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In Conversation with Dan X. Harris

"Humour is central to this play, in both content and political ways. The many dozens of people I have spoken with who lived with BPD are often very funny people, and even those who aren't, use humour as an important tool for surviving the ravages of this disorder." playwright, Dan X. Harris chats with us about their new work 'All the Rage' (28 June - 2 July) and how humour plays a key role in not just the play but in everyday lives of people living with borderline personality disorder.

Q: Can you recall a specific moment that prompted you to write All The Rage?

A: Absolutely. I was interviewing an older man with BPD who had really had a hard time all his life, although he was also - like many people BPD - ambitious and a high achiever. He hadn't gotten a diagnosis until later in life, and by then he'd really exhausted himself. He was hilariously funny, a kind of very disarming black humour, which appealed to me as a New Yorker! For me, his story really highlighted a lot of the trends in current BPD research and lived experience - a bias toward thinking of it as a 'female' disorder, rather than see how it manifests, sometimes differently, in male-identifying people; a tendency to think of it as a young person's disorder; the sense of humour that keeps so many folks with BPD alive and able to manage the challenges of this disorder.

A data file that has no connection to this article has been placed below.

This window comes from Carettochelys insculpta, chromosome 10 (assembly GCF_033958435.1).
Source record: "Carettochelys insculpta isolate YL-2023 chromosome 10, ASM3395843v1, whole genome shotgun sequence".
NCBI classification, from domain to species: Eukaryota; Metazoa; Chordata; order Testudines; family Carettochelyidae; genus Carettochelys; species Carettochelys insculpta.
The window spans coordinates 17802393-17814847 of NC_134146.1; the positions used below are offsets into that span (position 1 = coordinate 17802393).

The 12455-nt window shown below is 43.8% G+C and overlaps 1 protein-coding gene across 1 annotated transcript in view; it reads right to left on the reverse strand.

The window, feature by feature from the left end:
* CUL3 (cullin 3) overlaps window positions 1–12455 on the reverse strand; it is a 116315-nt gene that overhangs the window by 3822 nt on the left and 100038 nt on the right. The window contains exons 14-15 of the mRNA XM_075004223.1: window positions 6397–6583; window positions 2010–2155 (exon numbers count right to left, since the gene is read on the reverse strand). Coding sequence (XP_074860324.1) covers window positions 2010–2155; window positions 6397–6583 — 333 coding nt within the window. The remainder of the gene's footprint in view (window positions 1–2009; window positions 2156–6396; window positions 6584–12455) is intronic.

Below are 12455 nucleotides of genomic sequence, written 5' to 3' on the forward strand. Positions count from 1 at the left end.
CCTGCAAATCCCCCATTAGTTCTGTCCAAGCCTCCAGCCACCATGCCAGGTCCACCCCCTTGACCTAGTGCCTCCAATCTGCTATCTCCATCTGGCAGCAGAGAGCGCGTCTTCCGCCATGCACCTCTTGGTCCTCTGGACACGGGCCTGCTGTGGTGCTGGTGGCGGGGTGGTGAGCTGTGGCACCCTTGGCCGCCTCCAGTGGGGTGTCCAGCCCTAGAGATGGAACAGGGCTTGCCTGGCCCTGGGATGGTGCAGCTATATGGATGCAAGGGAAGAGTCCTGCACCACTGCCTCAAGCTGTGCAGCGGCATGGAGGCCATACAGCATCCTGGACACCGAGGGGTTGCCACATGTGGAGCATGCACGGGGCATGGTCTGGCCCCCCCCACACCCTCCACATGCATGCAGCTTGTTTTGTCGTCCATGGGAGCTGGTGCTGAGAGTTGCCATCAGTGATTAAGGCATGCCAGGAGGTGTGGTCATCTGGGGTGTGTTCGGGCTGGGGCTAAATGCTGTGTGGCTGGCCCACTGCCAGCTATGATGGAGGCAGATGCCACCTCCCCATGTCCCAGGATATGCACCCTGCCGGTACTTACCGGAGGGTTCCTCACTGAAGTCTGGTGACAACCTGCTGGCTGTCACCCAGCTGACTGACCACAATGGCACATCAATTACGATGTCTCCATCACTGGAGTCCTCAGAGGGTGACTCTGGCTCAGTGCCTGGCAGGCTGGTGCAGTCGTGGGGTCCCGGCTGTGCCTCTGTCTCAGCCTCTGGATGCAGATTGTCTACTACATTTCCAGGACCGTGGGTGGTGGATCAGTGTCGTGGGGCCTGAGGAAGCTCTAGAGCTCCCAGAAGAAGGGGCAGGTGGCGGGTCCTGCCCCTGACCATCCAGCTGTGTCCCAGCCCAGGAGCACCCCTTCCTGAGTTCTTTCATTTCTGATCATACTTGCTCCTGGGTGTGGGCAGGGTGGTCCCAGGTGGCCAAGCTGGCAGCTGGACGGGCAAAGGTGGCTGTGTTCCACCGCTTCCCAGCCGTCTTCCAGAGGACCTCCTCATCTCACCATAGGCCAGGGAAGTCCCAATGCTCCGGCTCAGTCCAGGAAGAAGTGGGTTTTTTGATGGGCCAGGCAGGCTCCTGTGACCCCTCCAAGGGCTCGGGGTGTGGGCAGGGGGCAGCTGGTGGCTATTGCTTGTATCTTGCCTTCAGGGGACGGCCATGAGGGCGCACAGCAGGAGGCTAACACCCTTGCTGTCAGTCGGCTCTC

Q: What are some of the themes you wanted to explore in this work?

A: Certainly I was interested in humour, given the bleak picture of BPD painted in popular culture and research literature. I was also interested in the resilience and enormous empathy that people with BPD demonstrate and talk about a lot. And as a trans person, I'm also deeply interested in the simplistic gendered nature of BPD research and the medical establishment's approach to the disorder and its treatment.

Q: Can you take us through the development and dramaturgical process involved in creating All the Rage, and how interviews with people with lived experience of Borderline Personality Disorder (BPD) have influenced the work.